[sidebar]The team that worked on the resolution from World Health Organization and Ethiopia. Dr. Tsion Firew is fourth from the left. Nebiat Gebreselassie.[/sidebar]
Here in the United States, we take emergency medicine and emergency services for granted. Having an emergency? Help is just a 911 call away.
The same isn’t true around the world. But now, with the help of the World Health Organization (WHO), things are starting to change.
Imagine what would happen if you needed immediate emergency medical care while traveling in a low- or middle-income country? Is there a system analogous to our 911 system? Even if so, would trained providers in well-equipped ambulances be dispatched? Would you be taken to an emergency department and evaluated by an emergency medicine–trained clinician?
Naturally, people have medical and surgical emergencies in every part of the world. And yet the quality and manner of emergency care delivery vary greatly among countries, even among nations with similar economic resources.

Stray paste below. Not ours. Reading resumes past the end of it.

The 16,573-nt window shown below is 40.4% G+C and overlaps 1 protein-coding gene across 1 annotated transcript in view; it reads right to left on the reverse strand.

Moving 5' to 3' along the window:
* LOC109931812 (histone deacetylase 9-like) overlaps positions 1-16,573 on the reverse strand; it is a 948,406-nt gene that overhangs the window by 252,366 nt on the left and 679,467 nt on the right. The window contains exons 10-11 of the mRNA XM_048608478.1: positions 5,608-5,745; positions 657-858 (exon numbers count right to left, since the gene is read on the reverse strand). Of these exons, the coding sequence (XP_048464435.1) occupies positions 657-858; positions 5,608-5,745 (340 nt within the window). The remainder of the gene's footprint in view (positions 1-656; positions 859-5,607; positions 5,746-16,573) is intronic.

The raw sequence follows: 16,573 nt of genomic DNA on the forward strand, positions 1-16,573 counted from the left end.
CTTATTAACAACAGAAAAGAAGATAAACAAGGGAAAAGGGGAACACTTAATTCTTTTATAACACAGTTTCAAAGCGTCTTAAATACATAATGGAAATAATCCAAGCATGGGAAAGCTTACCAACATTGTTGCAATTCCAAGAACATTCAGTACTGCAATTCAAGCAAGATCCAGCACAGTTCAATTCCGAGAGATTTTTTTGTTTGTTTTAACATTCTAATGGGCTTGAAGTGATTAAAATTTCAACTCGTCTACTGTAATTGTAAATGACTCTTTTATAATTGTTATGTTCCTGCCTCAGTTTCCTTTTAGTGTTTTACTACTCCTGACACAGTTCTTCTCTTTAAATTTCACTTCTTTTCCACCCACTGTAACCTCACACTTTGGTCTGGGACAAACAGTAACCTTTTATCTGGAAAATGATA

How can we raise standards everywhere so we might ensure timely, high-quality emergency care in nations of all levels of income?
The first step is awareness. From there, implementation can occur.
Fortunately, there is good news to report. Theory is starting to become reality, thanks to efforts by the governments in the nations of Ethiopia and Eswatini (a small landlocked nation in southeast Africa) and their work within the WHO structure.
Most physicians in America and around the world do not know how WHO works. I hope an inside look on how emergency medicine is making waves of change there will shed some light on it.
The World Health Assembly (WHA) is composed of health ministers from 194 member states (countries). The assembly meets annually in Geneva, Switzerland, and makes recommendations, driving policy and funding priorities for WHO. This past May, the 72nd WHA convened under the theme “Universal Health Coverage: Leaving No-one Behind.”
Emergency care is often overlooked internationally, which leaves a significant gap in care for patients who need it the most. The governments of Ethiopia and Eswatini saw this year’s theme as an opportunity to change that.